NASHVILLE, Tenn. -- Following disastrous management of Nissan Stadium at a U.S. Men's National Team soccer game there on July 3, the Tennessee Titans are pledging better work for its games there this season.
"What we've told our stadium operations people is to have every slot manned and ready, to have every single slot have a ticket scanner so that the waits are minimal," Titans interim CEO and president Steve Underwood said.
"Now if you wait until 30 minutes before kickoff to come in the building, you're going to have to stand in line. But you'd have to stand in line at any stadium in the NFL if you're waiting until the last minute to come into the gate. But the wait should not be unreasonable and it should depend on what time you are trying to get in. If you try to get in at the same time everybody else does and you're going to have a little bit of a wait. Otherwise you should expect to get into the building in a relatively short line."
Underwood maintained the stadium operated smoothly for four nights of CMA Music Festival concerts June 11-14 and for the Rolling Stones concert on June 17.
That operation came crashing down, however, when the U.S. men hosted Guatemala for a Gold Cup warmup match on July 3. One side of the stadium was inaccessible because the city's fireworks were set up there for the next night.
Gates were insufficiently staffed for a crowd of more than 44,000 and concessionaire Aramark relied on volunteer workers who could make money for their organizations for 100 of its 300 workers that night. According to the Titans, 100 workers were absent.
Lines to get into the stadium and for concessions were ridiculously long, and I can attest for it first-hand because I stood in both.
"The soccer game was an unfortunate series of unfriendly fan events," Underwood said. "We did not do a good job at the soccer game. We didn't do a good job ourselves in getting people into the building. We didn't do a good job with the storage lockers outside the building. And our concessionaire did not do a good job with food and beverage. We need to apologize to our fans for the things that went wrong at that game. We did not do a good job."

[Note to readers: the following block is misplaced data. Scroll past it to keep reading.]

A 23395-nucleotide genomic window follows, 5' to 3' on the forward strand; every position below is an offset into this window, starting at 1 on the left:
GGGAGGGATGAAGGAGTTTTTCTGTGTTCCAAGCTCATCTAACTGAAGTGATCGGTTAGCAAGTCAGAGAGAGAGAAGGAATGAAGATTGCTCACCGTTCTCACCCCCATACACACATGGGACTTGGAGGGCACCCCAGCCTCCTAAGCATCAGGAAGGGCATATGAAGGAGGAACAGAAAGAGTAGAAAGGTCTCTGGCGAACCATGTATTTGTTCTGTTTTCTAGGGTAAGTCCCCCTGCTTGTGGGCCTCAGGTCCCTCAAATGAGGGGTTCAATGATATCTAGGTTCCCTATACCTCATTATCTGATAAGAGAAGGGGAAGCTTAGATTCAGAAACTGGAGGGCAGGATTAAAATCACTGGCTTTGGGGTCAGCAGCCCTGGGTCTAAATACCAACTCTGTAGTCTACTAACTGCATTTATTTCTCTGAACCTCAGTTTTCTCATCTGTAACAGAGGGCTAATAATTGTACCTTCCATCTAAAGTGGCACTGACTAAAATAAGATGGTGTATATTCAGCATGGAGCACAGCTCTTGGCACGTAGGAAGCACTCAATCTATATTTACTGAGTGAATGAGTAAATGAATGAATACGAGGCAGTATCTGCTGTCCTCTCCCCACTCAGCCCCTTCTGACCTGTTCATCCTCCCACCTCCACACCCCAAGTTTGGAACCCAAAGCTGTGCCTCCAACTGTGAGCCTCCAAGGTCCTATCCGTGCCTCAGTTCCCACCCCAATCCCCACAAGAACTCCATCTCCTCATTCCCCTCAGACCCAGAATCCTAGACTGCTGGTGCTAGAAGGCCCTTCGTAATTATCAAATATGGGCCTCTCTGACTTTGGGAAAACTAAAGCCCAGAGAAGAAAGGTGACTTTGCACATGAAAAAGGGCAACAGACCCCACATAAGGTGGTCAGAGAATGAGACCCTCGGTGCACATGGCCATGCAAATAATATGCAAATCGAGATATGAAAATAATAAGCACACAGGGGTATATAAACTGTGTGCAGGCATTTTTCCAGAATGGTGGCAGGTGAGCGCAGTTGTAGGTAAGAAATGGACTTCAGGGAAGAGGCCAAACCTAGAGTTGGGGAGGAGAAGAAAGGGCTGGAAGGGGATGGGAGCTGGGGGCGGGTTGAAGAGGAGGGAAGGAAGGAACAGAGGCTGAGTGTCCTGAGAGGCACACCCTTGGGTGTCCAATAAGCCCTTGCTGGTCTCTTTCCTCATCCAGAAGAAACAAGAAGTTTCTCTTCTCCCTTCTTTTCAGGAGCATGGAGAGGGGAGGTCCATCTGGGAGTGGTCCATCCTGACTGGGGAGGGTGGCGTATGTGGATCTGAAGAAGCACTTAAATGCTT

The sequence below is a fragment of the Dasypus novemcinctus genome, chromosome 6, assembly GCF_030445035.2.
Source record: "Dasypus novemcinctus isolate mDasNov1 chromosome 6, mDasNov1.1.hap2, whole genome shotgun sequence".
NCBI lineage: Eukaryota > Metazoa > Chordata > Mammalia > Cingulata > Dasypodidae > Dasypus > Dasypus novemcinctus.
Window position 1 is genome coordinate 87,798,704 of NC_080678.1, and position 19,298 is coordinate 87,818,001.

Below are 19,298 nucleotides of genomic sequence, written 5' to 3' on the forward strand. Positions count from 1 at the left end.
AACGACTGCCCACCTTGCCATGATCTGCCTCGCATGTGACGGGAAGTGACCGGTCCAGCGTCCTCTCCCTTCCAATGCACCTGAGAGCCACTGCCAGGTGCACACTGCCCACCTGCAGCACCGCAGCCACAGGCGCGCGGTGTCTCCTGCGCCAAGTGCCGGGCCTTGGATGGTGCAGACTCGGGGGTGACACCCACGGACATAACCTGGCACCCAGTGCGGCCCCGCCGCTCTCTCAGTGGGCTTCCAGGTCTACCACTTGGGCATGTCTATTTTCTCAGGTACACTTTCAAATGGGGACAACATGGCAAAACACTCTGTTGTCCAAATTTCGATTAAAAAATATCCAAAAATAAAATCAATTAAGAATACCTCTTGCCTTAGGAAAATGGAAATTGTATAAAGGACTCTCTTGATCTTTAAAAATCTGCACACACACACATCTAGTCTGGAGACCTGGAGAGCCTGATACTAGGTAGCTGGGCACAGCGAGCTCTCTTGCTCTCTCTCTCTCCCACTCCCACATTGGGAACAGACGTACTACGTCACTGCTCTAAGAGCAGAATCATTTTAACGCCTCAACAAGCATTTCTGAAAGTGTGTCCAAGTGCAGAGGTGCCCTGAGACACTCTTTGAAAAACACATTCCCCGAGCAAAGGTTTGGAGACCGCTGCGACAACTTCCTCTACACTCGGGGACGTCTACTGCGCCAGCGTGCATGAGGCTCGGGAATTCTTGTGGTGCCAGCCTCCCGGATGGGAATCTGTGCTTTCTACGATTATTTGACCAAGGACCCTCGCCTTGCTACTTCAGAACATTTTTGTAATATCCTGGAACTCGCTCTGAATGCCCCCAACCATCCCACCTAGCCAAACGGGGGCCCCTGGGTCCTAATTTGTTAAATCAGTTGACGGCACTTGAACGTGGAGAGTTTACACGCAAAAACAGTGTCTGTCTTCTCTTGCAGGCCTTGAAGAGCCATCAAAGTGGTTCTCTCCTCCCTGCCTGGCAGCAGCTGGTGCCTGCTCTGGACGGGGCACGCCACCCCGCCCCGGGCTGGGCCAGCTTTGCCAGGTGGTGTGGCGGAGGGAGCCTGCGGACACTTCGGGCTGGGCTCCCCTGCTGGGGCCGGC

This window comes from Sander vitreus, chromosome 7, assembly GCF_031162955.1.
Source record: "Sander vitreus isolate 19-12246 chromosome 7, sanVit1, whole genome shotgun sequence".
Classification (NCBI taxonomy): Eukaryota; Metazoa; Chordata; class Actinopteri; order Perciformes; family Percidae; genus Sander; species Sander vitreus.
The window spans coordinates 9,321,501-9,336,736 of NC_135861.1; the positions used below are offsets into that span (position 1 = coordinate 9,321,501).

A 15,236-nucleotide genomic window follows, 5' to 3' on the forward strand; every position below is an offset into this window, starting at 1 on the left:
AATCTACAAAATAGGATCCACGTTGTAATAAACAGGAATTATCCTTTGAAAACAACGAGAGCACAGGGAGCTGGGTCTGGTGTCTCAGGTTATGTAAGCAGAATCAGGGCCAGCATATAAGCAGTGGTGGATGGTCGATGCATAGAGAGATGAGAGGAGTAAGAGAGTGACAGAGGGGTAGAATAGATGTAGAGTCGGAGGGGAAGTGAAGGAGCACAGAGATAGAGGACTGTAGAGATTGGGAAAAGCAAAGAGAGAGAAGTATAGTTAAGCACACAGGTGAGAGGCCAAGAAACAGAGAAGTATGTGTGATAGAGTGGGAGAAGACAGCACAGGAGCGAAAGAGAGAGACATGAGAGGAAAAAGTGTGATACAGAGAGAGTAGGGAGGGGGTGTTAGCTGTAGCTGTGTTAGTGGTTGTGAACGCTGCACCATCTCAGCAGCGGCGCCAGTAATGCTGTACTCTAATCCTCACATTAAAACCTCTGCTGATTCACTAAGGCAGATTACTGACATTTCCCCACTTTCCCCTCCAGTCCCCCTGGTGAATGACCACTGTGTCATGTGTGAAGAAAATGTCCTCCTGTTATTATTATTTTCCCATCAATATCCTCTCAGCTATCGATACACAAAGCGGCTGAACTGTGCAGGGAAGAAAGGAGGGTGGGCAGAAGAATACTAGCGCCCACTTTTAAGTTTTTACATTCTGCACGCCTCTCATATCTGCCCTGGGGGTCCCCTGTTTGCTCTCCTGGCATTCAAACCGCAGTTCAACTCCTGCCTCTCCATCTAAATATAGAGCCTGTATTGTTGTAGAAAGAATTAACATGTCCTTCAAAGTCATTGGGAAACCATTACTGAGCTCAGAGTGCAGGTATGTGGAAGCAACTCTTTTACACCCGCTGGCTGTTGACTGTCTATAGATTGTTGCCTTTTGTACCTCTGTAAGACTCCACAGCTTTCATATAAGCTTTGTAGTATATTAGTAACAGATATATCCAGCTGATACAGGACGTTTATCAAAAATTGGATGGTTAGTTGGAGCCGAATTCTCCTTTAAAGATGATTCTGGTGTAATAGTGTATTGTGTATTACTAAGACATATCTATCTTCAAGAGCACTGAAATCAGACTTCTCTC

Underwood said Tuesday he has had as many as nine meetings with Aramark officials since the match.
"They dropped the ball and they know it," Underwood said. "Without trying to make excuses for Aramark, I'm not Aramark. We hired Aramark to do a job and they didn't do it that night. They candidly admit that they failed that evening. We have told them that that kind of failure is unacceptable going forward."
Aramark has pledged it won't happen again and Underwood said he's taking the concessionaire at its word.
"We admit we didn't live up to our commitment and that the fans deserve better," Aramark spokesman David Freireich said.
Another contractor, Contemporary Service Corporation, failed to sufficient staff the gates. They and the Titans use predictive metrics, and a walk-up crowd of between 6,000-8,000 for soccer was unprecedented, Underwood said.
To deal with another stadium issue, the team has hired RPM traffic engineering to consult on improving traffic flow for ingress and egress.
Underwood said the Titans are a public steward of a taxpayer-funded venue and he believes, with the exception of the soccer match, the team has "overall done a good job."
But there were at least two other events within the past year that drew big complaints.
Vanderbilt played a home game against Ole Miss at what was then LP Field on Sept. 6, 2014 and there were large-scale criticism about insufficient gates being open. At least one Titans game last season drew the similar grumbles.
"I admit to you I can't speak to the events that were here not on my watch," Underwood said.
Long-time team administrative executive Don MacLachlan was in charge of stadium operations at that stage. He and the team parted ways in February. Bob Flynn was later hired as vice president of facilities and game day operations.
In a Tennessean article, Flynn detailed plans for improvements at the gates, where 90 chutes can be increased to 115 or 120.
Underwood admitted communication was poor for the soccer game. The city or the visitors bureau put up barricades to steer foot traffic and the rationale was unclear to ticket holders.
Even with the poor customer service, U.S. Soccer told the Titans they were happy with the event.
"They were so pleased with the turnout and the walk-up that they're already approaching us about another date," Underwood said. "Which tells us that Nashville is a better soccer market than we anticipated, and we're going to do a better job in the future."